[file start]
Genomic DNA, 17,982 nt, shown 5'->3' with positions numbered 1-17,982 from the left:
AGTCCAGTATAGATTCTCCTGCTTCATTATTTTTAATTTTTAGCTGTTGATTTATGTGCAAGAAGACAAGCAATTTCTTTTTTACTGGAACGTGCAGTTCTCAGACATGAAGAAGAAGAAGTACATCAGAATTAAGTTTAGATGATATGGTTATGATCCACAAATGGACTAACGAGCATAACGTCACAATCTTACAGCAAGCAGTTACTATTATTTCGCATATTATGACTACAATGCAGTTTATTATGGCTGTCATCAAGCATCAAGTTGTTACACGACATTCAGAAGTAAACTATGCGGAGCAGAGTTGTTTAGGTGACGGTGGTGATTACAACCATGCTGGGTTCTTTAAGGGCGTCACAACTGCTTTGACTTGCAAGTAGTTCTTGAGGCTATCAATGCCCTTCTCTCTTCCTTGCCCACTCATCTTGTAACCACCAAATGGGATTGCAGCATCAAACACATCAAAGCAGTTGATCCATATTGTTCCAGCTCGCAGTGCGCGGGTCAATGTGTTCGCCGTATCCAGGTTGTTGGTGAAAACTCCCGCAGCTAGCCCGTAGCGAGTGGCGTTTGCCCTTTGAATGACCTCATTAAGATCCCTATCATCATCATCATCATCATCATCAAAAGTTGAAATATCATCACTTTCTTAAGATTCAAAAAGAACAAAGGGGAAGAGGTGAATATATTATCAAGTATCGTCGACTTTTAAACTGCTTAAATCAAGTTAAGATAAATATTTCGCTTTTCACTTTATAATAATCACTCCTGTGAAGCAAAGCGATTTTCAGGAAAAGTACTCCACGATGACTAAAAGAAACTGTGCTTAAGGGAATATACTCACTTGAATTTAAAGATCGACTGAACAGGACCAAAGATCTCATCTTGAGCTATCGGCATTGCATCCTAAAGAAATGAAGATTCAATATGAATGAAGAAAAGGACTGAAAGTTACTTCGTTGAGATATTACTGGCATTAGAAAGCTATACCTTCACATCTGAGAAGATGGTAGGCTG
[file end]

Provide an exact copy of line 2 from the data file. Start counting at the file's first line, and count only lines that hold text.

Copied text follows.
AGTCCAGTATAGATTCTCCTGCTTCATTATTTTTAATTTTTAGCTGTTGATTTATGTGCAAGAAGACAAGCAATTTCTTTTTTACTGGAACGTGCAGTTCTCAGACATGAAGAAGAAGAAGTACATCAGAATTAAGTTTAGATGATATGGTTATGATCCACAAATGGACTAACGAGCATAACGTCACAATCTTACAGCAAGCAGTTACTATTATTTCGCATATTATGACTACAATGCAGTTTATTATGGCTGTCATCAAGCATCAAGTTGTTACACGACATTCAGAAGTAAACTATGCGGAGCAGAGTTGTTTAGGTGACGGTGGTGATTACAACCATGCTGGGTTCTTTAAGGGCGTCACAACTGCTTTGACTTGCAAGTAGTTCTTGAGGCTATCAATGCCCTTCTCTCTTCCTTGCCCACTCATCTTGTAACCACCAAATGGGATTGCAGCATCAAACACATCAAAGCAGTTGATCCATATTGTTCCAGCTCGCAGTGCGCGGGTCAATGTGTTCGCCGTATCCAGGTTGTTGGTGAAAACTCCCGCAGCTAGCCCGTAGCGAGTGGCGTTTGCCCTTTGAATGACCTCATTAAGATCCCTATCATCATCATCATCATCATCATCAAAAGTTGAAATATCATCACTTTCTTAAGATTCAAAAAGAACAAAGGGGAAGAGGTGAATATATTATCAAGTATCGTCGACTTTTAAACTGCTTAAATCAAGTTAAGATAAATATTTCGCTTTTCACTTTATAATAATCACTCCTGTGAAGCAAAGCGATTTTCAGGAAAAGTACTCCACGATGACTAAAAGAAACTGTGCTTAAGGGAATATACTCACTTGAATTTAAAGATCGACTGAACAGGACCAAAGATCTCATCTTGAGCTATCGGCATTGCATCCTAAAGAAATGAAGATTCAATATGAATGAAGAAAAGGACTGAAAGTTACTTCGTTGAGATATTACTGGCATTAGAAAGCTATACCTTCACATCTGAGAAGATGGTAGGCTG